The "other woman" is often vilified and sexualized — but rarely understood.
The mistress role in the affair triangle is often either vilified as an unfeeling predator or overly sexualized as an irresistible temptress, but for the many women out there who have been the mistress, it is a complex, personal, and often difficult position.
The messages we get about love focus so much on how to get the guy that we often ignore the choices we make once he is interested. That fresh rush of love and lust makes it hard to think clearly, but if you find yourself in "the other woman" position, it is important for you to ask yourself some questions and to consider carefully how to best take care of yourself.
1. What do you want in a relationship? Love is one thing: It can exist independently from external realities. What we don't often hear in stories of romance is that those external realities are still very important for a happy, fulfilled life. Love that asks you to sacrifice a whole list of other things that are important to you may not be worth the cost.
So ask yourself: What are you looking for in a relationship? Do you want a life partner? Do you want someone to go to family holidays with you and be available to celebrate your raise at work? Do you want someone to be with you at the hospital if your parent gets sick? If those are things you want, know that your affair partner may not ever be available for them. It is tempting to believe that he will leave his wife to create that life with you. Just be aware that the stats are very much against you; only 3 percent of men end up marrying their mistress, as Jan Halter writes in her 1988 book Quiet Desperation: The Truth About Successful Men.
2. What is the affair status bringing you? There are lots of elements that are exciting in an affair. Love and lust can thrive in risky, dramatic situations. Maybe you feel special because he is breaking his vows for you; maybe you even feel powerful. Or maybe for you the affair is a way to keep things uncomplicated for your emotions — to maintain distance and a life of your own. After all, there are benefits to not having to meet family or spend every weekend together.
Ask yourself what feels good about this scenario and know what the role of the mistress offers you. Then ask yourself if there is a way you can get that for yourself in a relationship that might be more in line with your integrity.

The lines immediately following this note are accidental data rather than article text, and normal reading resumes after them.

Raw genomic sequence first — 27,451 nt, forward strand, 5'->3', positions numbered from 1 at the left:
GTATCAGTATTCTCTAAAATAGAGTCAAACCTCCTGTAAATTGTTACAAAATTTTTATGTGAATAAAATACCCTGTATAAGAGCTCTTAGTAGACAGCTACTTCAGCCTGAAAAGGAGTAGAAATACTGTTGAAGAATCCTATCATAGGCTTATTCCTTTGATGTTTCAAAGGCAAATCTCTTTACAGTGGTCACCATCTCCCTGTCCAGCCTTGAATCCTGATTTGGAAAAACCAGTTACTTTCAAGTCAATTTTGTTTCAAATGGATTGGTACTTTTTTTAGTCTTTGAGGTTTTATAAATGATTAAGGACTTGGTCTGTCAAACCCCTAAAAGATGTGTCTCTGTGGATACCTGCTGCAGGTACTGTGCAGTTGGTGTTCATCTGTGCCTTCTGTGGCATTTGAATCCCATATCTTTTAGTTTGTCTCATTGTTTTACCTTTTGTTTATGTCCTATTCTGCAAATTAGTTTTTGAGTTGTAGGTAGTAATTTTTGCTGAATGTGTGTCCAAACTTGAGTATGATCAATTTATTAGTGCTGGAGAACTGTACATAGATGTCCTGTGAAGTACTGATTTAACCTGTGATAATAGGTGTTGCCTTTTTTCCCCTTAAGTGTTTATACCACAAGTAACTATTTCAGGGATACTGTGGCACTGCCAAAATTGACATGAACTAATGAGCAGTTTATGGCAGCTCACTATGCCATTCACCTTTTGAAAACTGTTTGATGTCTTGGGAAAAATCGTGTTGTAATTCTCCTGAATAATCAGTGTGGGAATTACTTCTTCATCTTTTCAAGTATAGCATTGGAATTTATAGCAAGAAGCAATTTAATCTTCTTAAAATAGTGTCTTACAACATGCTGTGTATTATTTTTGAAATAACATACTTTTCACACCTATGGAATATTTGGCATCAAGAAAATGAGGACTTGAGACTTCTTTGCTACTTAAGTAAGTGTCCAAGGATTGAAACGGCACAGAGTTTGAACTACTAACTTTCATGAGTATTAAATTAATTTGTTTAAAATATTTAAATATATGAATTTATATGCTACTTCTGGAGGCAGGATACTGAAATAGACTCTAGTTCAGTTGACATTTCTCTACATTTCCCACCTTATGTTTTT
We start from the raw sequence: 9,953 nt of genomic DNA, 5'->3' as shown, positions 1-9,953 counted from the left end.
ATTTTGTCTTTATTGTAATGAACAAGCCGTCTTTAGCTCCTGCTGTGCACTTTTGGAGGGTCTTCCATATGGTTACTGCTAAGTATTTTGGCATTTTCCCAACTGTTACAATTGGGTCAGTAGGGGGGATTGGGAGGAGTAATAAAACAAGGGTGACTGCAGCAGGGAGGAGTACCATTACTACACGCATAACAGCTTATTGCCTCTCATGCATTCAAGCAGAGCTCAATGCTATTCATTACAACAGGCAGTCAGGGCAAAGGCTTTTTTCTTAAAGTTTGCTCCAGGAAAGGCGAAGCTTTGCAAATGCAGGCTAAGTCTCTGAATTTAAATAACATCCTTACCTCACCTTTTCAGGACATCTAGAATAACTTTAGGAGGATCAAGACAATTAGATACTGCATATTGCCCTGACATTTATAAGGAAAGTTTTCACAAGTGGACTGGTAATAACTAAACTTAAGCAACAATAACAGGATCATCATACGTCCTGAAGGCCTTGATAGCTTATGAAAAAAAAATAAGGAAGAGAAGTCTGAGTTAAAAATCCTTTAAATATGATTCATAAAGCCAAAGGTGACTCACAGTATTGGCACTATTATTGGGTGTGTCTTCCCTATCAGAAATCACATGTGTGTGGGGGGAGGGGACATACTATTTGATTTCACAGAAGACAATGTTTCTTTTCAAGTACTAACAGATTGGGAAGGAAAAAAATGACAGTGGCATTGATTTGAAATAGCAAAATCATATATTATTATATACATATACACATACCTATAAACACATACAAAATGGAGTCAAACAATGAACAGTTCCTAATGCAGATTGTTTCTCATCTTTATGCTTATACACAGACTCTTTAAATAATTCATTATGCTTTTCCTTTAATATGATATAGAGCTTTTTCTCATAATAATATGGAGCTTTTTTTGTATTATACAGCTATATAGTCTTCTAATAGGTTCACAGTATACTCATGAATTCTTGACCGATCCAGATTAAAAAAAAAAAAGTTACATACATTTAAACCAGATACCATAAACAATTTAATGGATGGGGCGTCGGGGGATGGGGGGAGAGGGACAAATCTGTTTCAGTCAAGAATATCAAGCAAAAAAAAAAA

3. Are you prepared to be seen as the bad guy? Each relationship has its own complexities, and it is difficult to really understand the dynamics from the outside. However, as the mistress, it's important to prepare yourself for negative responses and blaming. Are you prepared to take responsibility for this choice and the consequences that may come from it? Ask yourself how you would feel if important people in your life found out about this affair. That may also help you to see your own values and whether you are compromising yourself. What else are you risking?
Also know that if the affair is found out or your partner chooses to end it, you may be cut off emotionally in an abrupt and harsh way. You deserve to be treated respectfully, but you will have little say or right to negotiate how the affair ends if your partner is trying to repair things with his wife.
Are you getting support? You need someone to talk to confidentially so that you can process what you're feeling. It's helpful if this is someone who won't take sides and can help you see the big picture. Even though it may be painful, remember that there are at least three people involved (more if there is family), and each deserves consideration. The wife is not your enemy, and seeing things in black and white won't serve you. And if you choose to walk away or the relationship ends with your partner calling it off, you need time to grieve. Get support from someone who understands that saying goodbye to a lover is hard.. no matter what the relationship looked like or how it developed.
Melissa Fritchle is a licensed Marriage and Family Therapist & Sex Therapist with a holistic private practice in Capitola, California. She is also an award-winning international sex educator offering workshops and trainings around the world. Follow her blog, Conscious Sexual Self.
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